I realize one needs to be careful with this approach, for diverse people have diverse interests and concerns, but generally speaking I try to write about things that I would want to read about. I have often thought it would be fascinating if a working illusionist were to write about aspects of his show that the audience never sees. What unusual problems does he face? What is life like backstage?
Since this is a time of year when our Grand Magic show is dark, and we are building the new version of the show that will come to the stage in May of 2013, I thought it would be good to make a kind of chronicle of what we are doing.
This will not be a day by day, or step by step, account of our work. I think that would be both tedious to write and read about. The focus will be on basic efforts made, and main issues faced, as the show is designed, constructed, and prepared. I will also talk about things we must do to ensure that the public will buy tickets to see the show (marketing and promotion).
The purpose in this is to provide commentary that hopefully will be interesting and instructive to fellow magicians, even if they are not building illusion shows.
The first step in creating a new show is writing it. This is a difficult process that, for me, is spread out over several months. Beyond that, my mind has been on it even longer.
As fun as it is to be a dreamer, the writing of a new show begins by facing practical reality. There must be a cataloging of available resources. For example…some new things I really want to have in the 2013 show are a Goddess Levitation, Origami, and Joaquin Ayala’s “Blades Of Doom.” Since I do not have $50,000 (or more) to invest in such things, I will not have them.
Instead, I must put together a list of the illusions I do have. Since I definitely need to have a few new things in the show, I also list props that I believe I actually can afford to purchase, or might be able to make.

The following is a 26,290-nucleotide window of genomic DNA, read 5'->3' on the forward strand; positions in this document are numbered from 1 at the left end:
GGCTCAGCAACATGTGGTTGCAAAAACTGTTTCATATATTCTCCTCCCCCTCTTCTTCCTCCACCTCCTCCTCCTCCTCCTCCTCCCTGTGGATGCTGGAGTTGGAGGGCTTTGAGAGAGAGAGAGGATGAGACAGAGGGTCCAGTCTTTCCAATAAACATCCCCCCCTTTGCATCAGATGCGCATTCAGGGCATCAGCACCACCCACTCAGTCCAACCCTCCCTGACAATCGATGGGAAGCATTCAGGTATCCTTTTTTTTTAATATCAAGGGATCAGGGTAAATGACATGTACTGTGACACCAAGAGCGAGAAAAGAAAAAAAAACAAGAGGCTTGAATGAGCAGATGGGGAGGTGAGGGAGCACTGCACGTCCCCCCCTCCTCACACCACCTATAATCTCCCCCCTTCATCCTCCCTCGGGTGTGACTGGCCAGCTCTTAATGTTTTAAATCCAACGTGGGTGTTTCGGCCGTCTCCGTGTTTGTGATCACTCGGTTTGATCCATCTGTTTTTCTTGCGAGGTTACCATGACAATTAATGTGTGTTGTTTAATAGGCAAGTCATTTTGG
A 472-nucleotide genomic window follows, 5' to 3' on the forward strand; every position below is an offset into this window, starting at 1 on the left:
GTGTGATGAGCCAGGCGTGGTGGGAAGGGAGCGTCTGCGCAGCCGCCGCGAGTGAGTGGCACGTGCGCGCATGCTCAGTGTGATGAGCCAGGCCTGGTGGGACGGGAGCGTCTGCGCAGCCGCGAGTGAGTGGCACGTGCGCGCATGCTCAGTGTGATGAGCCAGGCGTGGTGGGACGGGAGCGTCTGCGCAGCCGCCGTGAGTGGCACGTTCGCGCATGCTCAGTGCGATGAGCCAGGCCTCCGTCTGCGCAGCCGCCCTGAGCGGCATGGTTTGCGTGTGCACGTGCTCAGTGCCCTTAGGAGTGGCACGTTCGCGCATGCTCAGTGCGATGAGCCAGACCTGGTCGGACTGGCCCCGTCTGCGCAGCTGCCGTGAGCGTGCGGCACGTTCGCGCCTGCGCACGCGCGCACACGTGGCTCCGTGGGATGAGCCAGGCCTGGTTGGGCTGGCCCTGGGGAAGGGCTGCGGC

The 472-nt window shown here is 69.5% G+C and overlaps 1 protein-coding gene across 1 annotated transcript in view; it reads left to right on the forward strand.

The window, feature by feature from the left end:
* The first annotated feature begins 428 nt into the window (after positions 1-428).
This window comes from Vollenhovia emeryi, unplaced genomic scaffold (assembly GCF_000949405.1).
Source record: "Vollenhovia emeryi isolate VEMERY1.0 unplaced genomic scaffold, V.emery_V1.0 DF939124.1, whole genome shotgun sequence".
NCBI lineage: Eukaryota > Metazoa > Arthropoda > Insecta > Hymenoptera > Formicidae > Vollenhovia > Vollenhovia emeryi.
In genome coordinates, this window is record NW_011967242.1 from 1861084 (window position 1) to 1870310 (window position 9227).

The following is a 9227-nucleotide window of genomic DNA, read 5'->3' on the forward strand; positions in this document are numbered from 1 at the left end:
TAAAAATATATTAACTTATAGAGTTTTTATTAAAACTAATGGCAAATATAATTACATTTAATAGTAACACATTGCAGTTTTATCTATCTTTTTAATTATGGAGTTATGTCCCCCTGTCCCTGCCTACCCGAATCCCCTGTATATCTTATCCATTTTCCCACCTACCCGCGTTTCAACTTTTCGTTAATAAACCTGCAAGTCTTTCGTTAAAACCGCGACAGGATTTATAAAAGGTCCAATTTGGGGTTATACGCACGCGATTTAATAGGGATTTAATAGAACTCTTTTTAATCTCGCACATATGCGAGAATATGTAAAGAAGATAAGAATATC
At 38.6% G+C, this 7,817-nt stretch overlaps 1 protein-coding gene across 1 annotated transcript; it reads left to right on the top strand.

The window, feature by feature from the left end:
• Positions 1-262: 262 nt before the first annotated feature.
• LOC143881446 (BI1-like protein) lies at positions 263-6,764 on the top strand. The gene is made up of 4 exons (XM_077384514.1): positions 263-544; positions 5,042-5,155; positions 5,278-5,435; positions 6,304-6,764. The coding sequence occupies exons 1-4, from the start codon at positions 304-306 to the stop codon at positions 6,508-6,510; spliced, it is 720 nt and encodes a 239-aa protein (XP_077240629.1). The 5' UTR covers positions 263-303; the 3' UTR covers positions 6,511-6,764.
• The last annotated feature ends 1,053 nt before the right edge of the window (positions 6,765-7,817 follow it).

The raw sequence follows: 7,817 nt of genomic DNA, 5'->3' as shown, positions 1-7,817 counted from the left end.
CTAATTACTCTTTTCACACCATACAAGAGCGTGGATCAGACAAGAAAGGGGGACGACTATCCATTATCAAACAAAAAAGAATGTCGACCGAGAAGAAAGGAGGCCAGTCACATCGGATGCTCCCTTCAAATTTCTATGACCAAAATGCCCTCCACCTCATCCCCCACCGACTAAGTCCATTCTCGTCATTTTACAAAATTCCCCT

I am fortunate that I do have a lot to work with. A benefit from having been on the scene a long time is the accumulation of a lot of “magic stuff.” There is no way I could go out and purchase the many things I presently possess, but having picked up things here and there over the past thirty years, I nevertheless have a storage space filled with possibilities.
I keep an illusion and stage prop list in my computer. I think this is a good thing to do for anyone who is serious about doing stage shows. It is not uncommon, when looking over such a list again after months of not paying attention to it, to realize there are things which have been forgotten.
In preparing a new show I make a new list consisting of the things I think would be good to use for the next season. Here’s my list so far….
Stretcher (will have to build)
Juke Box version of Modern Cabinet
Silken Choice based on girl’s dresses
Funnels Of Mystery
Time for Act one – 50 minutes
Cross Screens (will have to build)
Hippity Hop Bears
Juggling Routine (guest performer)
Assistant’s Revenge (with new music)
Death Trap (will have to build)
Time for Act two – 35 minutes
This list contains new things, but it also contains things we did in the 2012 season.
Here’s my opinion about how much of a show should be changed. I do not think it wise to change everything. Budget and time rarely allow for such a thing. Also, people like to see some things again and again.
Think about famous performers in other arts. Typically, they have standards or signature pieces that they always do. People would be disappointed if they did not do these things.
In his final years, Elvis closed all of his shows with the song “I Can’t Help Falling In Love With You.” He did it every time and people looked forward to it. If people go to hear a modern artist like Katy Perry, they want to hear her sing, “Firework.” It doesn’t matter that they may have heard her sing it before. When Harry Blackstone Jr. was alive, the floating lightbulb was a continual feature in his performances. Mary and I saw his show at least ten times, and loved the lightbulb every time!
For my own show, I know some things can be repeated. The silk act is a signature piece for me. People expect it and I think they would feel something was missing if I did not do it. A trick like the Kub Zag can be done again and again. Each time people see it they think, this time I will figure out what happens to the girl, but they never do.
It is fine to have some parts of a show remain the same, but it is not good for all of the show to remain the same. Familiarity is valuable, but it quickly leads to boredom. If all the show is the same people will say, “We’ve seen that before, let’s go to another place.” Or, “We’ve hired him before, let’s find someone different.”
My basic rule of thumb is to try to have at least a third of the stage show be new every year. If possible, I would like about half of it to be new. New things are part of getting repeat business and ongoing referrals.